When the mother’s ‘fight or flight’ response to her traumatic event is activated, a type of coping tactic occurs as a possible result of the release of abnormally high, toxic levels of adrenalin and noradrenalin into the mother’s blood stream. This process is not completely understood. Characteristics of this trauma coping mechanism include depersonalization, derealizsation, hallucinations, and amnesia, all of which contribute to a disabling form of Childbirth PTSD.1
Post-Traumatic Stress Disorder and Childbirth by Judy Crompton, BA, RM is an excellent article found at the TABS website www.tabs.org.nz article collection. Please take time to read this super article. Among many important aspects of Childbirth PTSD, Ms. Crompton states: “In time, the sensation of the adrenaline surge (for whatever reason) acts as a memory and as a cognitive cue for the sufferer to relive the original trauma in intrusive recollections (known as ‘flashbacks’).” To prevent a flashback or panic attack, a woman might avoid anything that reminds her of the traumatic event. She may even refuse to go for post-natal medical care, avoid sexual activity with her partner, avoid associating with other mothers, i.e. her ante- natal group, or have other relationship difficulties.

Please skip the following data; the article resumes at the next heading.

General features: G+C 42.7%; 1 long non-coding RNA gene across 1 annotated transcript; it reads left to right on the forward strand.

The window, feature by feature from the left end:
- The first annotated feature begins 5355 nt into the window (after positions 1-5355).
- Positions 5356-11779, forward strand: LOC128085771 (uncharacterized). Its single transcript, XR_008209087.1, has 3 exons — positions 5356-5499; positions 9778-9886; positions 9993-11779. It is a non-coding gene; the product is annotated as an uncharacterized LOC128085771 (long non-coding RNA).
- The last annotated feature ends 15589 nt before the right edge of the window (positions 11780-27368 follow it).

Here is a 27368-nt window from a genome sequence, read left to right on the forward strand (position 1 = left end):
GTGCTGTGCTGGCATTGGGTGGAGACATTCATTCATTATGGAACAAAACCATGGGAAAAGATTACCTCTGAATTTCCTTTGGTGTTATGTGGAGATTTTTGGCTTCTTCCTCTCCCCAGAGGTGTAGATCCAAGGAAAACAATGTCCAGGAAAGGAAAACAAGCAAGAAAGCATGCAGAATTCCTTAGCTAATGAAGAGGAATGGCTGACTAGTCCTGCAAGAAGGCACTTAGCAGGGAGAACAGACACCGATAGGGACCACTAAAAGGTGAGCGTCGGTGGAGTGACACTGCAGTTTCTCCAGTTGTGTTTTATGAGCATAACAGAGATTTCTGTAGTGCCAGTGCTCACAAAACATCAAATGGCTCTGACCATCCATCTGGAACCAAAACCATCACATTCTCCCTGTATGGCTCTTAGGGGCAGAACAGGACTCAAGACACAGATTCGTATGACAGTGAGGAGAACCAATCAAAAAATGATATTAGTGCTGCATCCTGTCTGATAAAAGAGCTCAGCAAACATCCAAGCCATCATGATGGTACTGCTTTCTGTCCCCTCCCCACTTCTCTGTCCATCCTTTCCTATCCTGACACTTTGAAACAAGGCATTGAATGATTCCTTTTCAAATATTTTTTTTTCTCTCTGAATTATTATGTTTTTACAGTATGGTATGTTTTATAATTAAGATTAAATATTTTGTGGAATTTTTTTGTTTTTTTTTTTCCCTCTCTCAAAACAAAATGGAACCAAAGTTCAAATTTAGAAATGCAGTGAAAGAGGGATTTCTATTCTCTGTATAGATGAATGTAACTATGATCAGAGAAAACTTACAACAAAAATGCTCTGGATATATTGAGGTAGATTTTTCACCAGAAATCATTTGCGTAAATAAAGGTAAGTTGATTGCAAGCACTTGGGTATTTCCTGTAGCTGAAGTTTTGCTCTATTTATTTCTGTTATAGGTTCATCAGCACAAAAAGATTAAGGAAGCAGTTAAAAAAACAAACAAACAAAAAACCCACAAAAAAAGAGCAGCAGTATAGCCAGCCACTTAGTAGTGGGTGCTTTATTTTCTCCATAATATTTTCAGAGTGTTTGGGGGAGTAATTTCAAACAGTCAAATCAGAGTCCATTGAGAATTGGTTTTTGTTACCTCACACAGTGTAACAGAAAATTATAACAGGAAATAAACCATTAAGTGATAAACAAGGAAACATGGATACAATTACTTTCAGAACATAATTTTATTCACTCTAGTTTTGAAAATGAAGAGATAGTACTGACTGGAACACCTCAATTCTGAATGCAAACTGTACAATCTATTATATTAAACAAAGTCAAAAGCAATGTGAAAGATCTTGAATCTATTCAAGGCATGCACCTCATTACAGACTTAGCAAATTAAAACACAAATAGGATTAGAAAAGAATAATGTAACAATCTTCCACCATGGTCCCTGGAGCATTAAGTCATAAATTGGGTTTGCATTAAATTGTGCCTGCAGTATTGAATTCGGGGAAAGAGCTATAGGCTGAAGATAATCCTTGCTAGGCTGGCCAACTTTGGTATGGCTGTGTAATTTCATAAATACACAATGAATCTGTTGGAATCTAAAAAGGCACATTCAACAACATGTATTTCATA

TABS states the definition of PTSD linking it to the childbirth experience:
(by permission of Sue Watson, Chairperson of TABS) “Post Traumatic Stress Disorder (PTSD) is the psychological term for a set of reactions anyone may experience when something traumatic, scary, or bad happens. It is a normal reaction to an event that involves the threat of death or injury to self or others.
Only recently has it been recognized that PTSD may be suffered as a result of a traumatic birth experience.
First identified in soldiers during the Vietnam War, and previously known as Shell Shock during World War I, it is common for rape or road accident victims. Frequently we hear of events likely to result in people possibly suffering PTSD, eg bombings, hostage taking, shipwrecks, armed hold-ups, disasters like the Hillsborough Stadium crush, as well as natural disasters. . . Having a baby, also, can be such an event.”